Genetics researchers have identified 25 additional copy number variations (CNVs) — missing or duplicated stretches of DNA — that occur in some patients with autism. According to the researchers, these are "high impact" CNVs: although individually rare, each has a strong effect in raising an individual's risk for autism.
"Many of these gene variants may serve as valuable predictive markers," said the study's corresponding author, Hakon Hakonarson, MD, PhD, director of the Center for Applied Genomics at The Children's Hospital of Philadelphia. "If so, they may become part of a clinical test that will help evaluate whether a child has an autism spectrum disorder."
The study, which was published recently in PLOS ONE, builds on and extends previous gene research by on autism spectrum disorders (ASDs). Estimated by the CDC to affect as many as one in 88 U.S. children, ASDs are known from family studies to be strongly influenced by genetics.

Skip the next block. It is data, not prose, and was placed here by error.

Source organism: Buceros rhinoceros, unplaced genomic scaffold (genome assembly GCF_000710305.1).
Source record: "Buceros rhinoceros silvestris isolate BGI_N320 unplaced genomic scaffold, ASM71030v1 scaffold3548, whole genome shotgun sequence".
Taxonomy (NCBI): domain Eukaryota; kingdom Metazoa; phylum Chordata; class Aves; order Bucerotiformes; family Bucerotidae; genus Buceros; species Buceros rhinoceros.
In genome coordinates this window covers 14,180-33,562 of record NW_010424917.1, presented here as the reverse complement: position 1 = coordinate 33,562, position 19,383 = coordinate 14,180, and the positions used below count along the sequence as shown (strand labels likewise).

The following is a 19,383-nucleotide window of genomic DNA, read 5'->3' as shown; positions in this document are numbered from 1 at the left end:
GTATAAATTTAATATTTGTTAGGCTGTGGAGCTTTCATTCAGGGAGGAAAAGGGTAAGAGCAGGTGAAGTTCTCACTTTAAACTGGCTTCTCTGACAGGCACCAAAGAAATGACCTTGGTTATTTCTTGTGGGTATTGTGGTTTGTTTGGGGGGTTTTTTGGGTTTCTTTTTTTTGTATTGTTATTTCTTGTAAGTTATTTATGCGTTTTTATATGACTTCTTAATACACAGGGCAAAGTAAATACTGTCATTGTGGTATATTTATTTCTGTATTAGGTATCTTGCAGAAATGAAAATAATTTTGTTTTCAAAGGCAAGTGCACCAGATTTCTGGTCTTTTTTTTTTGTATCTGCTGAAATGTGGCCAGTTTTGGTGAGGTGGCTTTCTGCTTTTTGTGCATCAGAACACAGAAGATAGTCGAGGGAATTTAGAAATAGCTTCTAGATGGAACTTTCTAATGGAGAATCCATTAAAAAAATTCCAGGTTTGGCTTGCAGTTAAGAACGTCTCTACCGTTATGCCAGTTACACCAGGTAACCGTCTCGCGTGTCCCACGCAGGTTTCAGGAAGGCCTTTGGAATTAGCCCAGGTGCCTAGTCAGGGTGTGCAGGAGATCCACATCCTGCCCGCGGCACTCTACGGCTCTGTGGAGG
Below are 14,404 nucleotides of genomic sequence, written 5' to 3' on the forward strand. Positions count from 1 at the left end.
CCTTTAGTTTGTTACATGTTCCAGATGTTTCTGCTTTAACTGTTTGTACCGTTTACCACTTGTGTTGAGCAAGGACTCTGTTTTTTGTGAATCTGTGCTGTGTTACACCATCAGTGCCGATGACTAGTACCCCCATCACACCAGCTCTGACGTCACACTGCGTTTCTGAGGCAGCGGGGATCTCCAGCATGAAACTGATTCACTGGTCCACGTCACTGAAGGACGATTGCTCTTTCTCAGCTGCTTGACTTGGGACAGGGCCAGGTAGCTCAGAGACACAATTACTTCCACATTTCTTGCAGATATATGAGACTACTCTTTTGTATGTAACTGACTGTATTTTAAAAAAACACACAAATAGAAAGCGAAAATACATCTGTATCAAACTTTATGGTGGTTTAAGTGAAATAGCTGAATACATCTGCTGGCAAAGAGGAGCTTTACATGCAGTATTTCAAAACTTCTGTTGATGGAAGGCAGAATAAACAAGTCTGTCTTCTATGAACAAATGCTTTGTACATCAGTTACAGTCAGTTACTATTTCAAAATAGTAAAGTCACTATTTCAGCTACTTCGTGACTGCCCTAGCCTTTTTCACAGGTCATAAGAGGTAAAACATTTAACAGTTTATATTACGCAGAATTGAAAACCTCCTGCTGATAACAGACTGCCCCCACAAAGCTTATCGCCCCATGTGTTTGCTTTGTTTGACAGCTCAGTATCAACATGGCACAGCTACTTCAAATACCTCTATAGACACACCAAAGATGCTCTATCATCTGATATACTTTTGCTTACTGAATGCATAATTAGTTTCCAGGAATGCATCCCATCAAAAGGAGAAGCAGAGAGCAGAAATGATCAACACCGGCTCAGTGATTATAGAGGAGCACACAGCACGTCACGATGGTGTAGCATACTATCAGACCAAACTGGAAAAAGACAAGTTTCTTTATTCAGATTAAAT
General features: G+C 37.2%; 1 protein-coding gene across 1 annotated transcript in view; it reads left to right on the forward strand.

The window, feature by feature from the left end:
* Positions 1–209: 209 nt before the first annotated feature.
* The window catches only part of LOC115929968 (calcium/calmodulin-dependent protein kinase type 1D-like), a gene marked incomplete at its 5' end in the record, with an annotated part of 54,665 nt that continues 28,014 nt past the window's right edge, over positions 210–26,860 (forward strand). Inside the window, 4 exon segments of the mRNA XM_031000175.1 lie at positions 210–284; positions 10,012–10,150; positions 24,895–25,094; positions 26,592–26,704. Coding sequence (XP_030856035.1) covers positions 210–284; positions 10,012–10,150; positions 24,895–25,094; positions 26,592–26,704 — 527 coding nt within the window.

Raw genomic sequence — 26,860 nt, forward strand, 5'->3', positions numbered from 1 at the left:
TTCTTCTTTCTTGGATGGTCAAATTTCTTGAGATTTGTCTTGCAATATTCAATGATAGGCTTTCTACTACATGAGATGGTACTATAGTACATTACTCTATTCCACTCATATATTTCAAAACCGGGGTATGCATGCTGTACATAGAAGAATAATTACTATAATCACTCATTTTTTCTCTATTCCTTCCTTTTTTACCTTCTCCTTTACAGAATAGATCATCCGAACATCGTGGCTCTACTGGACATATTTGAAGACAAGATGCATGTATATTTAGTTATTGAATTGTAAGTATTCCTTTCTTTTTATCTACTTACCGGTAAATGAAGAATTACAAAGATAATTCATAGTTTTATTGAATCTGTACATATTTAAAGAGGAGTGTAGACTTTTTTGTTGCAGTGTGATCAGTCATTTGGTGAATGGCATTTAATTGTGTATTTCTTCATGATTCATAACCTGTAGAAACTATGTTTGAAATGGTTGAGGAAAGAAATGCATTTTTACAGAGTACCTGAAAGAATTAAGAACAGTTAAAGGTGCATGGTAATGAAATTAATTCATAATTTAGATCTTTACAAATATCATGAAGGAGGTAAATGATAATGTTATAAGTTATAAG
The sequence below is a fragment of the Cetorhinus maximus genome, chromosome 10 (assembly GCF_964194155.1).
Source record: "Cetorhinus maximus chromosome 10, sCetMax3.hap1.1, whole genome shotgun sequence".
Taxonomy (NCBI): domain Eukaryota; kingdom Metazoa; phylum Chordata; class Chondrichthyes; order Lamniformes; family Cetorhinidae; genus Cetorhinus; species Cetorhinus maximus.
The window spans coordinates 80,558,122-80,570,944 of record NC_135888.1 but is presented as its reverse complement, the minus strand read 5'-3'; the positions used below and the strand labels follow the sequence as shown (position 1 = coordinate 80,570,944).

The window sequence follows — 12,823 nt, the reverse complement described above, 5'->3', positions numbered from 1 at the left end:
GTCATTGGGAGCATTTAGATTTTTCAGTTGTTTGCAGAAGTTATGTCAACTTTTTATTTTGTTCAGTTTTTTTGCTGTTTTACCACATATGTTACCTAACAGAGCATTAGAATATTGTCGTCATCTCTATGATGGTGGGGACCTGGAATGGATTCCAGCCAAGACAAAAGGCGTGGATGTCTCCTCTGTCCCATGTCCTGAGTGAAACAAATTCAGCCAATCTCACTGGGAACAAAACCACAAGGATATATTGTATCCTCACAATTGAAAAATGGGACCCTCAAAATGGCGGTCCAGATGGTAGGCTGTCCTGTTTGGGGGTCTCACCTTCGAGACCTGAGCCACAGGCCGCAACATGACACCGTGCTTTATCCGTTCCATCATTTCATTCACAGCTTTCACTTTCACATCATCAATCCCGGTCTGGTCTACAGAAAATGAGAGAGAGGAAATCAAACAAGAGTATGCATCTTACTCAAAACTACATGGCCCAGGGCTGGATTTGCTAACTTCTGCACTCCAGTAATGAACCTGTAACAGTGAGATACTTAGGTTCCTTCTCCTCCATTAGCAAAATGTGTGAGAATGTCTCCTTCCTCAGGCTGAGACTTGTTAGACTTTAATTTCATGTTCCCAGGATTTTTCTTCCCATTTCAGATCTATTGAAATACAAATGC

The researchers first analyzed DNA from 55 individuals from Utah families with multiple members diagnosed with ASDs. The team identified 153 CNVs as potentially specific to autism.
To investigate these CNVs in a broader ASD population, the study team custom-designed a DNA array with probes for those 153 CNVs, as well as for another 185 CNVs previously reported to be associated with autism. They then analyzed the actual prevalence of all the CNVs in a larger sample set of 3,000 ASD cases and 6,000 control subjects previously gathered in studies by The Children's Hospital of Philadelphia.
The researchers found that 15 of the CNVs found in the family studies, in addition to nine other CNVs found by their custom array, all had odds ratios greater than 2.0, meaning that subjects with those variants had at least two-fold increased risk of having an ASD, compared to controls. Another 31 CNVs previously reported to be associated with autism also had odds ratios above 2.0.
Further research may help establish whether the CNVs reported in the current study may be categorized by how they contribute to specific clinical subtypes of ASDs, Dr. Hakonarson said.